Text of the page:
Hensoldt has joined forces with Nature Connect, a non-profit organisation committed to preserving wildlife, on a project aimed at safeguarding the endangered western leopard toad species – these unique amphibians are now being protected by the watchful eyes of smart camera solutions engineered, donated and installed by Hensoldt.
Western leopard toads reside exclusively in the coastal lowlands of South Africa’s Western Cape and face numerous threats, including habitat loss, pollution, predation and busy roads during their annual mating migration, Hensoldt said in a statement. Urbanisation has severed their natural habitat, compelling hundreds of western leopard toads to embark on a perilous journey across a busy stretch of road each spring, to reach wetlands where they can mate and lay their eggs. Tragically, many toads are killed by cars during this journey.
Initial efforts to protect these toads involved conservationists and volunteers keeping guard alongside the road, and assisting toads to cross. These efforts disrupted traffic and also took place at night, endangering the lives of the volunteers. Furthermore, interacting with these toads requires a permit, as they are a protected species.
In response to this crisis, Nature Connect initiated a project to build special tunnels, also known as bio-ducts, designed specifically to facilitate the safe passage of amphibians beneath the road. These tunnels, equipped with guiding walls, help direct the toads during their migration, reducing the risk of casualties. To ensure and monitor the success of the project, volunteers were still required to manually track the toads’ movements and their utilisation of the tunnels.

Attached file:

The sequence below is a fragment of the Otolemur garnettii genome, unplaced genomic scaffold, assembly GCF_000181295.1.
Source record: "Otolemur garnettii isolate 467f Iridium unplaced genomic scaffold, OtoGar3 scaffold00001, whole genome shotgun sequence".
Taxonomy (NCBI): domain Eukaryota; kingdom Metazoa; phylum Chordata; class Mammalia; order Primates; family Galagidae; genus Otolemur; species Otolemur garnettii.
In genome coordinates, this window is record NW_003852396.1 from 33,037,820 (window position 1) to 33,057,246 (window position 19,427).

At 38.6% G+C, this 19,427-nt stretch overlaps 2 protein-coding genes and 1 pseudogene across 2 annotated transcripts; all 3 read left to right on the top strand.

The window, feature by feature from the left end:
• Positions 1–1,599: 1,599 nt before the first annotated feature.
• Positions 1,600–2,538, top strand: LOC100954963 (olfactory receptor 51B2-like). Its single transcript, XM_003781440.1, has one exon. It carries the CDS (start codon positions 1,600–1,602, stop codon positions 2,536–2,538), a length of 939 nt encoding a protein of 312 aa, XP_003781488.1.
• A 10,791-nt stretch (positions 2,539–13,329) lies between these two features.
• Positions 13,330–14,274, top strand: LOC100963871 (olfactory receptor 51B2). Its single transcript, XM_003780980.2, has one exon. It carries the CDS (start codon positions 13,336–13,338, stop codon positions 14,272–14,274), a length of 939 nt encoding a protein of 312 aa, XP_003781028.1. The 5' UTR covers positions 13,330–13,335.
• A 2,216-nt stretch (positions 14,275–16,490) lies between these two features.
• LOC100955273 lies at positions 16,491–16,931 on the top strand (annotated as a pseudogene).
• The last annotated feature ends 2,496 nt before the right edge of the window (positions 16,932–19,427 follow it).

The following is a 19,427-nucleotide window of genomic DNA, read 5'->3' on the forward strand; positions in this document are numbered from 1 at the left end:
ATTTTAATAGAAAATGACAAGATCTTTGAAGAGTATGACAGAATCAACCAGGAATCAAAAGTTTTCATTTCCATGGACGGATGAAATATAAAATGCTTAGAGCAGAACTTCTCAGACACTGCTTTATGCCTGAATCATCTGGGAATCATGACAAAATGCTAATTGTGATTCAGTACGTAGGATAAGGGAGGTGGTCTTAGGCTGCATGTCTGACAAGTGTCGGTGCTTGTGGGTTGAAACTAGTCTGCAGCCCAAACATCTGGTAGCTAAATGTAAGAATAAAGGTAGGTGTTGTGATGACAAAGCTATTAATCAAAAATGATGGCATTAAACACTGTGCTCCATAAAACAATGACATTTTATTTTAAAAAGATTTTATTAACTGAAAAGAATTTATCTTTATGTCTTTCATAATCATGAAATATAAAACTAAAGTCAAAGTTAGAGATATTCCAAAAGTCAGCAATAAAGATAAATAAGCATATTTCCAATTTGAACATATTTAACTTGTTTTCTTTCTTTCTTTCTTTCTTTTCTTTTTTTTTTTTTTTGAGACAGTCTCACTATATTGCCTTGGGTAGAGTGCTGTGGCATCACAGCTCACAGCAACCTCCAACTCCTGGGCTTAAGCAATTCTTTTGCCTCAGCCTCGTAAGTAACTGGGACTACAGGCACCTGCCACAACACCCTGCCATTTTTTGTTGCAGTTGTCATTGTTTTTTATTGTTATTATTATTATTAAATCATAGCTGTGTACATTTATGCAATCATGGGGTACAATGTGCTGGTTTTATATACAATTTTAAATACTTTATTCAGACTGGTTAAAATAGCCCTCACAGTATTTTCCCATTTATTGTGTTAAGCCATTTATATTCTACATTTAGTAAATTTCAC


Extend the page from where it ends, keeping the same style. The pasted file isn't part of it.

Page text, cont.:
To enhance the project’s efficacy, Hensoldt designed a camera solution that is deployed at the tunnel entrance and exit areas. These cameras capture images of the toads, which are then analysed by artificial intelligence to identify individual toads by species, gender, size and unique markings. This innovation provides invaluable insights into the toads’ behaviours, movement patterns, and their utilisation of the tunnels, Hensoldt said. It also aids in monitoring population dynamics and the effectiveness of conservation measures.
“We are engineering for nature,” said Warren Ingram, acting Chief Technology Officer at Hensoldt’s Optronics business unit in South Africa. “It is part of our DNA at Hensoldt to engineer solutions that shape the world we live in. We are driven to innovate and create technologies that detect and protect,” said Ingram.
Over the past year, the project has expanded significantly. Additional efforts include the installation of road signs, protective fences, and more tunnels to ensure safe crossings for the toads. Community awareness initiatives have also been implemented to engage the local population in toad conservation efforts.
“Initiated in February 2023, this project aims to revolutionise western leopard toad conservation by harnessing innovative tools, including Hensoldt’s cutting-edge optical devices, to gather crucial scientific data. Beyond the breeding season, Hensoldt continues to collaborate in analysing images using artificial intelligence, identifying individual toads and employing near-infrared technology to minimise disruption during migration,” the company said.